After visiting the site in San Juan Province that saw a major cyanide-solution spill last year due to a gold mine company’s technical negligence, Environment Minister Sergio Bergman stated that the mine responsible for the spill may possibly have to close. This would be an important victory for environmental activists and could set a precedent for other international corporations whose activities on Argentine soil have been less than environmentally friendly, but would mean the loss of thousands of jobs.
“We have to prepare for the possible closure of the mine,” Bergman told San Juan Province Governor Sergio Uñac, according to press reports.
As a brief recap: in September 2015, a valve failure in the Veladero mine, which belongs to Canadian gold mining company Barrick Gold, caused 1 million liters of cyanide solution to spill into the local Jáchal River. After denying anything was amiss for a number of days, Barrick Gold representatives finally owned up to the fact that cyanide had been spilled and submitted to the necessary inspection. Finally, last month, nine company executives were found guilty of “negligence and incompetence” and fined US $56,000. The official study that supported the court ruling found that “the waters of the Jáchal River are contaminated with metals in doses of up to 1,400 percent above the tolerable human exposure values.”
“We don’t want more cases like Barrick,” said Deputy Eduardo Cáceres, who heads Mining Commission in the national Chamber of Deputies.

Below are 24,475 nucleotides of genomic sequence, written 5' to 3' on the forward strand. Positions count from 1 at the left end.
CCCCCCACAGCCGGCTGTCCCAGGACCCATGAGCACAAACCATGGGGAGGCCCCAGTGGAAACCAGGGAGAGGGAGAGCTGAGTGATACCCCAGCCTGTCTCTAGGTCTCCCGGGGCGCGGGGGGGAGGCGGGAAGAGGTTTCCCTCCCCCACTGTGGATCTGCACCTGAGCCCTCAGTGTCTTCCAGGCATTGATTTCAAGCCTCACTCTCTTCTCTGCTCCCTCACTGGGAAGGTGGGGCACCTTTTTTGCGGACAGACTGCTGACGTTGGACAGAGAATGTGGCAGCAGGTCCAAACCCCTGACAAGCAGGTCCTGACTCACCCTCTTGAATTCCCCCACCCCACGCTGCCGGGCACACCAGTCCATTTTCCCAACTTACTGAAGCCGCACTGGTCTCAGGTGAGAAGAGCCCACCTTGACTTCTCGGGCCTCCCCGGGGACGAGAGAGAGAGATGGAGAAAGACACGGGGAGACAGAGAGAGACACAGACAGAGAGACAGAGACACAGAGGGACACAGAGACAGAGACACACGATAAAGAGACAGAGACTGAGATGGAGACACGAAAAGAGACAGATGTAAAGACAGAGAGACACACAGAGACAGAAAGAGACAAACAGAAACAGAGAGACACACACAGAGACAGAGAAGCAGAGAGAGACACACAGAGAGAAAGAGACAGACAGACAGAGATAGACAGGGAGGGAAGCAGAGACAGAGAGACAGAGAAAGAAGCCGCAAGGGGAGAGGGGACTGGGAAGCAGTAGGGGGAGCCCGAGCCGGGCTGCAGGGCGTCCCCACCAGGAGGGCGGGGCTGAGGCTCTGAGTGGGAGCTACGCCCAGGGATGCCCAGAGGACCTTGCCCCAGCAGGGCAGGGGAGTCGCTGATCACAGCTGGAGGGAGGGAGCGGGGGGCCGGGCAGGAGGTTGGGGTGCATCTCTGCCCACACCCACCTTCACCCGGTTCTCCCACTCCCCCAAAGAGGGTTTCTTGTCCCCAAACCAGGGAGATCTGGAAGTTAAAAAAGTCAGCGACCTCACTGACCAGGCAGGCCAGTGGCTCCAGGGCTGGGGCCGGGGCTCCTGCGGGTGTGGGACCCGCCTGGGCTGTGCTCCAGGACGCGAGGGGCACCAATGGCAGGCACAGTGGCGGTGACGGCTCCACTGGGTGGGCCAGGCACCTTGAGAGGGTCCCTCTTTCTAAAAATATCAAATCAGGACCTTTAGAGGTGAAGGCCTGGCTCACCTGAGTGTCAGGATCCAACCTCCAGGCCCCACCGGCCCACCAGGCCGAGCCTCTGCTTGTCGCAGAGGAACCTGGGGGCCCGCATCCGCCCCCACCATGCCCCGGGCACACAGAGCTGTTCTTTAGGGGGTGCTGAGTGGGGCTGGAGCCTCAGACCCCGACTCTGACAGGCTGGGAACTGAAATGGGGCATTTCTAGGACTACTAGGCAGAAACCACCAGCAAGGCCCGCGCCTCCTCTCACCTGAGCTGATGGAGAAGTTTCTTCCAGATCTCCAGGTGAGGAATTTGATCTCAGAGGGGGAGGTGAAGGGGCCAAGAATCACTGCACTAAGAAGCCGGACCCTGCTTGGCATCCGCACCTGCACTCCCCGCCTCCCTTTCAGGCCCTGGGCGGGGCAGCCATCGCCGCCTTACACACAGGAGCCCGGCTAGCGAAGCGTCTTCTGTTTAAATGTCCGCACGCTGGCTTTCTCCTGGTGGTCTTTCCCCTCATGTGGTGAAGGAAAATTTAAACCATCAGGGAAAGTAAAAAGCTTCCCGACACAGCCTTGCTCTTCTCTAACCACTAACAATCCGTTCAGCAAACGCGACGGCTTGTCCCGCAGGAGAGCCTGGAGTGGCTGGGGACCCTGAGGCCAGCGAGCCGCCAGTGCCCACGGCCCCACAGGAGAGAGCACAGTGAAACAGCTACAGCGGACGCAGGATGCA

The government is still waiting to hear from the results of a study from the Argentine Institute of Nivology, Glaciology and Environmental Sciences (IANIGLA) which will determine the full impact the cyanide spill had on the local environment, which is characterized as “periglacial” (meaning close to a glacial landscape). Argentina’s Glacier Protection Law prohibits the contamination of such environments, considered vital national resources.
Even though the spill has caused big problems for the community, mining operations there are crucial to the economy. Shutting down the mines would translate to a loss of 4,000 jobs, so some workers have marched in defense of Barrick.
The Toronto-based Barrick Gold Corporation is the largest gold mining company in the world, with operations in Argentina, Chile, Peru, Saudi Arabia, Zambia and the US, among others. In 2014, the Veladero mine in San Juan produced 722,000 ounces of gold.
The company’s environmental record is far from squeaky clean: in May 2013, it was fined US$16.4 million by the Chilean government for failure to comply with environmental regulation in its Pascua Lama operations, one of the largest gold and silver resources in the world located in the Andes between Chile and Argentina.